Torrid Canada Housing Market Ends 2015 With Start SlowdownGreg Quinn
Canada’s housing market, one of the nation’s few drivers of economic growth in 2015, ended the year with a whimper.
The pace of home starts fell 18 percent in December, the biggest one-month drop in three years, as developers put a chill on new Toronto condominium developments during the month, Ottawa-based Canada Mortgage & Housing Corp. said Monday.
The drop in December capped what was largely a strong year for the industry, with housing starts reaching their highest levels since 2012. Those gains were driven by a surge in Toronto condo construction that has even raised concerns developers in Canada’s biggest city may be overbuilding.
“The downside surprise in housing starts to end 2015 is a reprieve after new home construction was on pace for unsustainable levels of activity,” Laura Cooper, an economist at Royal Bank of Canada, said in a note to investors. “The strength in housing market activity occurred despite the protracted downturn in crude oil prices.”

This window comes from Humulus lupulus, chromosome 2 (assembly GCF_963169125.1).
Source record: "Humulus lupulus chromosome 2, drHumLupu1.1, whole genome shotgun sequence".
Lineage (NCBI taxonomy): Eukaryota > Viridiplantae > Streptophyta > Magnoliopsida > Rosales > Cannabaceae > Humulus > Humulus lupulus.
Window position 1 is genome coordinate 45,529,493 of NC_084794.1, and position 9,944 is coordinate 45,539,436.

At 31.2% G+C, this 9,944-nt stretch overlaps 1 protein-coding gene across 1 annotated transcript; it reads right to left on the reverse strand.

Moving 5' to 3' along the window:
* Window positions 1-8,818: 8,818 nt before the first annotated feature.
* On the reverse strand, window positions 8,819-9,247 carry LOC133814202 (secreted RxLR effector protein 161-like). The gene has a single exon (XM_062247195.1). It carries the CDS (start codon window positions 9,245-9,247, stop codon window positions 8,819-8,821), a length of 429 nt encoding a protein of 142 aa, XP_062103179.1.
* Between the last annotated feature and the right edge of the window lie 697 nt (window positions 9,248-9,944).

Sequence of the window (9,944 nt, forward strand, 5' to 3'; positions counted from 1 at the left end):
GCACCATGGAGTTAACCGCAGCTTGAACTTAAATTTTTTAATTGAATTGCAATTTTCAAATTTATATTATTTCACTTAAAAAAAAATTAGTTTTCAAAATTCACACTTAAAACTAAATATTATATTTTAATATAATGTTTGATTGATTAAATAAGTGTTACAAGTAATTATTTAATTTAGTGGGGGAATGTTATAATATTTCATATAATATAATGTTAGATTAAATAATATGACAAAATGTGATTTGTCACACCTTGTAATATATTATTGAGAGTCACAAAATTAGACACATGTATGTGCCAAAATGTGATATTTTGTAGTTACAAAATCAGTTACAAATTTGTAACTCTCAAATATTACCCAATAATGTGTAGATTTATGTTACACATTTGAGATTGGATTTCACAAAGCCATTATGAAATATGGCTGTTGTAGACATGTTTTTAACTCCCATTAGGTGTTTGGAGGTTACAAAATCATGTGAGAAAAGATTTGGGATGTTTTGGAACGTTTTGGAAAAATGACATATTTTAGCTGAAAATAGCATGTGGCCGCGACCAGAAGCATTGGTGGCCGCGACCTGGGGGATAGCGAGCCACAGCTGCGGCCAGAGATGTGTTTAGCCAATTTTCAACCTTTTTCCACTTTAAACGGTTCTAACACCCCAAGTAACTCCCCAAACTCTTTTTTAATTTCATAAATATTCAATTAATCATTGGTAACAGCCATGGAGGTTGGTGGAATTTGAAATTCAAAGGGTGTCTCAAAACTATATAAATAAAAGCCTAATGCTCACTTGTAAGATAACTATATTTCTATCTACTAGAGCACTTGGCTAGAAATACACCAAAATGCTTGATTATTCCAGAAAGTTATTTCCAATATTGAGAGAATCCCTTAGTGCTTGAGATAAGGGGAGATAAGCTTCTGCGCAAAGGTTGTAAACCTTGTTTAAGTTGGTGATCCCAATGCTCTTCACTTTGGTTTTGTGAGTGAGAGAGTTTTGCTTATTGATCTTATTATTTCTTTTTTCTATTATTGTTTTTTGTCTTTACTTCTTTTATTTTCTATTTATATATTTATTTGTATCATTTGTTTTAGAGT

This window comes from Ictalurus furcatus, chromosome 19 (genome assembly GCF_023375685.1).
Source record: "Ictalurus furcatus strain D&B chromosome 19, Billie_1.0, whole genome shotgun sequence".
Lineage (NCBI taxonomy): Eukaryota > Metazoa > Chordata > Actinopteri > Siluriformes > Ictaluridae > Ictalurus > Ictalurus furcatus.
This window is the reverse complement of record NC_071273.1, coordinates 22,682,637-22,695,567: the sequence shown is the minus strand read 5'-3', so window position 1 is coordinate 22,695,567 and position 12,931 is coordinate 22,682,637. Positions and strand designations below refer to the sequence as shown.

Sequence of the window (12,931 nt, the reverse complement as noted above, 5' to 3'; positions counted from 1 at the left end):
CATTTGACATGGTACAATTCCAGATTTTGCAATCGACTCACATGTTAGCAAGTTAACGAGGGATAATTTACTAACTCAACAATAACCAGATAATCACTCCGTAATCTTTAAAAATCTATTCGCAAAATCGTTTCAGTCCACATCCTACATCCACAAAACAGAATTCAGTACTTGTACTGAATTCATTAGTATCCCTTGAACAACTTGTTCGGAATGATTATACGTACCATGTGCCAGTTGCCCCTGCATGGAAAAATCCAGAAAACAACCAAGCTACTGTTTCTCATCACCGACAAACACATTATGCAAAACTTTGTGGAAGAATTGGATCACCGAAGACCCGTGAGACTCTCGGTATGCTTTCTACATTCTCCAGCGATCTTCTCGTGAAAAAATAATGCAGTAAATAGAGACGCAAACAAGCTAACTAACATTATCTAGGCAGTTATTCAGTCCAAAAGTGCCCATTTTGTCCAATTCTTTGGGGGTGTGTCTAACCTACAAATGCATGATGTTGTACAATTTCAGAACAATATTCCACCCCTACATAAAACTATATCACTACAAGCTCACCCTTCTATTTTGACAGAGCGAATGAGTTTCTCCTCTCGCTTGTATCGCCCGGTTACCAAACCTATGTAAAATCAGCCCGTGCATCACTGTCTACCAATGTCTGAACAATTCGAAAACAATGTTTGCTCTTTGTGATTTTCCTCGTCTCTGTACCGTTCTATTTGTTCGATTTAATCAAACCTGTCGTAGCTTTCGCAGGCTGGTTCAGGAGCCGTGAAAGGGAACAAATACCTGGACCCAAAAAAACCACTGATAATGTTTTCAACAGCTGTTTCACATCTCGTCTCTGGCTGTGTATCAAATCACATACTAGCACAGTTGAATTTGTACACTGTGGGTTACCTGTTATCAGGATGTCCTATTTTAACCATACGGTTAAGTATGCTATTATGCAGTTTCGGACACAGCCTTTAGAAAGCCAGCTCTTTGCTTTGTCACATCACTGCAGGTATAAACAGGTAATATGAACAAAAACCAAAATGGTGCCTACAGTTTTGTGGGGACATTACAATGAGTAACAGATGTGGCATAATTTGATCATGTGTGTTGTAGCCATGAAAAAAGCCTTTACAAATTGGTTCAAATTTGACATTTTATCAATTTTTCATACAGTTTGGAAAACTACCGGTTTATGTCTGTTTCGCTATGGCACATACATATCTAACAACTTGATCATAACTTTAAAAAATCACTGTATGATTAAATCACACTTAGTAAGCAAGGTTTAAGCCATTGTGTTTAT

The resilience in housing nationally provided some comfort to an economy whipped by a plunge in oil prices, with output contracting in the first half of last year and the dollar plunging to the lowest in 12 years. Residential construction was the fastest growing component of spending in the economy last year.
For all of 2015, developers began work on 195,536 homes, up
3.3 percent from a year earlier. Starts in Toronto, which were up 46 percent this year, accounted for about 22 percent of all developments in the country and offset falling construction in oil-producing Alberta.
“Because of the general acceleration in the second half of 2015, residential investment is still likely to provide a modest catalyst to growth in the next few quarters as new projects are seen through to completion,” Nick Exarhos, an economist at CIBC World Markets, said in a note.
In December, the annual pace of home starts fell by 18.4 percent to 172,965 at a seasonally adjusted annual pace in December. The figure was lower than all 15 responses to a Bloomberg economist survey, which had a median estimate for a 200,000 rate.
Multiple-unit starts in urban areas dropped 27 percent to 101,264, the largest percentage decrease since April 2009, CMHC figures showed. Single-family starts were little changed at 57,743.
(Updates with analyst comment in fourth paragraph.)